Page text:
Since the turn of the millennium, there has seen an increase in the inclusion of typography, graphics and illustration in fiction. This book engages with visual and multimodal devices in twenty-first century literature, exploring canonical authors like Mark Z. Danielewski and Jonathan Safran Foer alongside experimental fringe writers such as Steve Tomasula, to uncover an embodied textual aesthetics in the information age. Bringing together multimodality and cognition in an innovative study of how readers engage with challenging literature, this book makes a significant contribution to the debates surrounding multimodal design and multimodal reading. Drawing on cognitive linguistics, cognitive psychology, neuroscience, semiotics, visual perception, visual communication, and multimodal analysis, Gibbons provides a sophisticated set of critical tools for analysing the cognitive impact of multimodal literature.
Based on a "whole language approach," THE WRITER'S WAY is a dynamic, process-centered paperback rhetoric with readings. This text recognizes that students learn best by doing, and writers learn best when inspired by compelling reasons to write, aided by strong examples, and reinforced by immediate personal rewards. With frank advice offered in a supportive, encouraging tone, Rawlins and Metzger lead students step by step through the writing process, from pre-writing to polishing the final draft.
This Handbook provides a comprehensive treatment of basic and more advanced research methodologies in applied linguistics and offers a state-of-the-art review of methods particular to various domains within the field. Arranged thematically in 4 parts, across 41 chapters, it covers a range of research approaches, presents current perspectives, and addresses key issues in different research methods, such as designing and implementing research instruments and techniques, and analysing different types of applied linguistics data. Innovations, challenges and trends in applied linguistics research are examined throughout the Handbook. As such it offers an up-to-date and highly accessible entry point into both established and emerging approaches that will offer fresh possibilities and perspectives as well as thorough consideration of best practices. This wide-ranging volume will prove an invaluable resource to applied linguists at all levels, including scholars in related fields such as language learning and teaching, multilingualism, corpus linguistics, critical discourse analysis, discourse analysis and pragmatics, language assessment, language policy and planning, multimodal communication, and translation.
A work that reveals the profound links between the evolution, acquisition, and processing of language, and proposes a new integrative framework for the language sciences. Language is a hallmark of the human species; the flexibility and unbounded expressivity of our linguistic abilities is unique in the biological world. In this book, Morten Christiansen and Nick Chater argue that to understand this astonishing phenomenon, we must consider how language is created: moment by moment, in the generation and understanding of individual utterances; year by year, as new language learners acquire language skills; and generation by generation, as languages change, split, and fuse through the processes of cultural evolution. Christiansen and Chater propose a revolutionary new framework for understanding the evolution, acquisition, and processing of language, offering an integrated theory of how language creation is intertwined across these multiple timescales. Christiansen and Chater argue that mainstream generative approaches to language do not provide compelling accounts of language evolution, acquisition, and processing. Their own account draws on important developments from across the language sciences, including statistical natural language processing, learnability theory, computational modeling, and psycholinguistic experiments with children and adults. Christiansen and Chater also consider some of the major implications of their theoretical approach for our understanding of how language works, offering alternative accounts of specific aspects of language, including the structure of the vocabulary, the importance of experience in language processing, and the nature of recursive linguistic structure.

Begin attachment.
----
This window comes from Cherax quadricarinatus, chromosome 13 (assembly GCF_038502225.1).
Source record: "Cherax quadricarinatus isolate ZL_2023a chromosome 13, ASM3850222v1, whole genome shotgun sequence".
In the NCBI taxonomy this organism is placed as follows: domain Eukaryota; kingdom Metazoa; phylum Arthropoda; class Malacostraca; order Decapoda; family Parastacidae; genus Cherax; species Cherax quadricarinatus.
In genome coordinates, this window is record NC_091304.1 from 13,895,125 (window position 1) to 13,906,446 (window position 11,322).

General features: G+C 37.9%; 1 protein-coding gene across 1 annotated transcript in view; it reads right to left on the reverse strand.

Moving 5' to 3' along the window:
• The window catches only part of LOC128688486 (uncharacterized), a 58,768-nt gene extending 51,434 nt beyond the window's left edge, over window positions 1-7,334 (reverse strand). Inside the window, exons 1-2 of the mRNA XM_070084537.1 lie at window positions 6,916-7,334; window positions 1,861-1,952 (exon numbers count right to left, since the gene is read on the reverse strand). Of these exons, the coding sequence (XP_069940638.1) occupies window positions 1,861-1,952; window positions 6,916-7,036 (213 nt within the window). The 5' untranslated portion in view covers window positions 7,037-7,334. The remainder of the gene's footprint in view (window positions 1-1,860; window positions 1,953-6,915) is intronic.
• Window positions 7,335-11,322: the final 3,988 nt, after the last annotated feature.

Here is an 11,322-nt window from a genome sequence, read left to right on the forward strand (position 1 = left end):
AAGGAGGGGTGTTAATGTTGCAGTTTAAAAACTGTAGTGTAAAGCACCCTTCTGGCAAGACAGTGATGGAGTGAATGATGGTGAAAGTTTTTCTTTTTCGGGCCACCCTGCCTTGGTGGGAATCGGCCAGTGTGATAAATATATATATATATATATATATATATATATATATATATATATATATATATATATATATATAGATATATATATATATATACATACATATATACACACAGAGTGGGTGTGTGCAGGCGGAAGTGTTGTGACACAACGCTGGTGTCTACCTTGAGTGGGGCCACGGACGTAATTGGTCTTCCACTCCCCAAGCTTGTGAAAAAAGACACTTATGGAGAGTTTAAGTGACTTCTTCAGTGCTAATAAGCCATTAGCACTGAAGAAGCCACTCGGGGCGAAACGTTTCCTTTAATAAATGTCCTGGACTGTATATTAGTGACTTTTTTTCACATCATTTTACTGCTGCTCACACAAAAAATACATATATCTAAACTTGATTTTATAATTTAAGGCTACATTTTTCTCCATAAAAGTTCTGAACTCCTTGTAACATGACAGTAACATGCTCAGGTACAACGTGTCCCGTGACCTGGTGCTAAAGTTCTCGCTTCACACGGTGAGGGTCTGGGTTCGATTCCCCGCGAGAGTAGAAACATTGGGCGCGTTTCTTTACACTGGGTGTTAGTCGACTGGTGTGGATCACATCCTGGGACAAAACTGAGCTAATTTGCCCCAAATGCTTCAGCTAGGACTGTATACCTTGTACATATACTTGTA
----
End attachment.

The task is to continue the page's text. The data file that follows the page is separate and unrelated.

Nicaraguan poet and essayist Rubén Daráo (the pen name of Félix Rubén Garcáa Sarmiento) is considered the high priest of the modernismo school of literature, known for its dazzling verbal virtuosity and technical perfection. This volume contains a rich selection of Daráo's best poems and stories from Azul (Blue), Prosas profanas (Worldly Hymns), Cantos de vida y esperanza (Songs of Life and Hope), El canto errante (The Wandering Song), and Poema del otoño (Poem of Autumn). Accurate English translations appear on the pages facing the original Spanish. Also included is an informative introduction to Daráo's life and work and annotations to the individual stories and poems.
From the golden age of the Spanish theater comes this captivating seventeenth-century drama of peasants defending their honor against oppression by a feudal lord. Based on a historical incident, Fuenteovejuna takes its name from the Andalusian town of its setting. This edition features an informative introduction with background on Spanish theater of the era as well as on the dramatist's career and on the play itself. The editor and translator has supplied an excellent English-prose version on the pages facing the original Spanish for an absolutely complete edition-not freely adapted, but as close to the meaning of the original text as possible.
The Nihongi is the standard native history of Ancient Japan. This volume, originally published in 1896 and now of classic status makes accessible to European scholars the extensive store of material for the study of mythology, folk-lore, early civilization and manners and customs which it contains.